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Tampa, FL -- A psychologist says Julie Schenecker thought she was saving her kids when she killed them.

The 53-year-old New Tampa mother is accused of killing her 16-year-old daughter Calyx and 13-year-old son Beau in January of 2011.

Psychologist Eldra Solomon says Schenecker was, in fact, insane when she shot the children and in the week leading up to the murders. Solomon says Julie Schenecker was sexually molested as a child, and started to exhibit characteristics that she was bipolar and depressed decades ago.

Schenecker's condition, says Solomon, worsened in the months leading up to the killings when she began to self-medicate – or decline medication. She says Schenecker believed her daughter was also becoming bipolar and that her son Beau was in danger of also being molested the way she was as a child.

At that point, Solomon says Schenecker began to exhibit thoughts of suicide, but could not bring herself to do it, until convincing herself that if she killed the kids too, she'd be saving them.

Then, she said, Julie Schenecker could take her own life.

"I just need to preface this is by saying sane people don't kill their children," said Solomon, when asked the direct question regarding Schenecker's state of mind.

Solomon says people are wired to protect their children, not kill them.

"They may be able to kill other people's children," she said, "but that sane people have it wired in their DNA to protect their children."

Solomon says she asked Schenecker in her jail cell after the murders if she knew right from wrong and legal from illegal, but that the defendant told her she never thought about it. In Solomon's words, Schenecker was "on auto-pilot."

The question will come down to whether the jury accepts the insanity defense. In Julie Schenecker's own journal, her entries concentrated far more on her children being disrespectful and "mouthy" than a need to somehow save them by killing them.

Solomon called the journal "ramblings."

Under cross-examination, Solomon admitted there was nothing in the medical records that would have led her to "Baker Act" Schenecker -- institutionalize her for being a threat to herself or others.

The next witness called was a psychiatrist who interviewed Schenecker after her arrest. Dr, Michael Maher.

"So she was legally insane at the time of this incident, in your opinion?" prosecutors asked him.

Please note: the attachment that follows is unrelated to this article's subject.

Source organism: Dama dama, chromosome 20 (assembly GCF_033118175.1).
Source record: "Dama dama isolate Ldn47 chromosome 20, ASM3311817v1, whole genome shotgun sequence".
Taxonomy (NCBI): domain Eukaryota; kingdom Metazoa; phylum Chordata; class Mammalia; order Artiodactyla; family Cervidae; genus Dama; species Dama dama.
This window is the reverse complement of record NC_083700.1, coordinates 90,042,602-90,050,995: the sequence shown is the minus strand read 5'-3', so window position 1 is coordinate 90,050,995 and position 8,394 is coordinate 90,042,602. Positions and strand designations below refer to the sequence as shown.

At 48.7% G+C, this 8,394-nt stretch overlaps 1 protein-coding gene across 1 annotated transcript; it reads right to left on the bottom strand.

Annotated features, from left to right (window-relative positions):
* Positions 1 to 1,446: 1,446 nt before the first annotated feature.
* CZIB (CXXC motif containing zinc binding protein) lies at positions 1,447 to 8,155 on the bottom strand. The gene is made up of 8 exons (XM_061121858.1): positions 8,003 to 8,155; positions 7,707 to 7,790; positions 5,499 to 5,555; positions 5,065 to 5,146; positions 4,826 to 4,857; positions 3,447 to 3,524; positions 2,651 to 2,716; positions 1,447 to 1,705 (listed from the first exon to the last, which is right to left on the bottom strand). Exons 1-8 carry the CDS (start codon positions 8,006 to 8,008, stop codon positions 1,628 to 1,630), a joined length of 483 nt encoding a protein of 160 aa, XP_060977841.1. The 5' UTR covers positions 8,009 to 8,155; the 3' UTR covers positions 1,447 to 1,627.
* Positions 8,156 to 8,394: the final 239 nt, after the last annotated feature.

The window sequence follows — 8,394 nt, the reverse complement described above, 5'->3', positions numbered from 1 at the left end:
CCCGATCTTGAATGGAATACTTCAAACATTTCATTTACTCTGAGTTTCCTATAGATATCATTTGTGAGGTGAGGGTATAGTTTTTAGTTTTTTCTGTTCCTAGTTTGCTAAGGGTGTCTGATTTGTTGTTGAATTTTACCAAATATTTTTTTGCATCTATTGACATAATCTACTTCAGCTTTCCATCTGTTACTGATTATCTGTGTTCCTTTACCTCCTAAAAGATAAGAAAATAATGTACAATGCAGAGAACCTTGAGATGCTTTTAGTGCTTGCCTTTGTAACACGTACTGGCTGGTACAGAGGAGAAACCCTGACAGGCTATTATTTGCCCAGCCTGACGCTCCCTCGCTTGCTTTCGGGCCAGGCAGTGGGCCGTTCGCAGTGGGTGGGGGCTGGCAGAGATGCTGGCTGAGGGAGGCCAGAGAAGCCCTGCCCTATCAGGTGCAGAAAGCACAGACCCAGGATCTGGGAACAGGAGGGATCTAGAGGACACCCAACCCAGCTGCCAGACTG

"That is my conclusion, yes," said Dr. Maher.

Later, Dr. Michael Maher -- who said he had interviewed Schenecker a dozen times, concurred with Solomon's conclusion that Schenecker was insane -- and under the delusion that she was protecting her children from becoming like her.

"And she was not aware of what she was doing in any sense of the humanity of it. The horror of it," said Dr. Maher, "The absolute lack of necessity. None of this had to happen."

Prosecutors relentlessly cross-examined Dr. Maher, knowing the insanity defense hinges on the question of knowing right from wrong. They pointed to Julie Schenecker's journal, in which she uses the word "massacre." They pointed out her confession to police that this was the worst thing she'd ever done, and concerns about her actions leading to incarceration.

And they pointed out that when Ms. Schenecker bought the gun, she told the sales clerk it was for protection after a rash of neighborhood robberies... not to kill her kids.

That exchange forced Dr. Maher to admit that Schenecker did know that society would not support her actions, had she disclosed her true motives.

"So at least on some level, this defendant was able to understand that somebody else, in this case the person selling the gun, might think it was wrong for her to buy the gun for the purpose of killing herself and the kids?"

''Absolutely correct, yes," said Dr. Maher.

That answer goes to heart of Schenecker's defense, and her ability to discern right from wrong.

For important developments in the case, follow reporter 10 News Eric Glasser on Twitter @ericglassertv

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